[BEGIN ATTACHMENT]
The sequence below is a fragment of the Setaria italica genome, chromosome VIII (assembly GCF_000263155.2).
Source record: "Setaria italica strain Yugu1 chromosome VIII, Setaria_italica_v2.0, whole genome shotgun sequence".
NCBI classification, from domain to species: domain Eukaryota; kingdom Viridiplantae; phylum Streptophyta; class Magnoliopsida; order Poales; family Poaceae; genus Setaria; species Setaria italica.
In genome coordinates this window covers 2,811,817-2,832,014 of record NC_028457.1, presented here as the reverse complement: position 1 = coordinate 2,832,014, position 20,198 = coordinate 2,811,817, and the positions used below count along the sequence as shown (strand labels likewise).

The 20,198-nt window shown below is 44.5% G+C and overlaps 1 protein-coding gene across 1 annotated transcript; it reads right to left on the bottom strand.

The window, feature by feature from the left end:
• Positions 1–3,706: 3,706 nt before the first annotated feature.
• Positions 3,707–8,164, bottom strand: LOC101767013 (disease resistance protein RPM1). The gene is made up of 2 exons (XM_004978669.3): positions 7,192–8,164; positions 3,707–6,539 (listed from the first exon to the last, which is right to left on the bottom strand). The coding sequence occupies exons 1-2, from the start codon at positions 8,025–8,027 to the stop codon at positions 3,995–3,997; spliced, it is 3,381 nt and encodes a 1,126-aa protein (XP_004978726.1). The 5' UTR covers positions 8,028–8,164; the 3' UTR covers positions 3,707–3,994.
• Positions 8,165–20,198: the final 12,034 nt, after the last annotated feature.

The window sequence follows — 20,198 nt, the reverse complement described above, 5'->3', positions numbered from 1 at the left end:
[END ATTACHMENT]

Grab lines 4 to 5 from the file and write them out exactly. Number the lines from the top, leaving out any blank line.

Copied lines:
In genome coordinates this window covers 2,811,817-2,832,014 of record NC_028457.1, presented here as the reverse complement: position 1 = coordinate 2,832,014, position 20,198 = coordinate 2,811,817, and the positions used below count along the sequence as shown (strand labels likewise).

The 20,198-nt window shown below is 44.5% G+C and overlaps 1 protein-coding gene across 1 annotated transcript; it reads right to left on the bottom strand.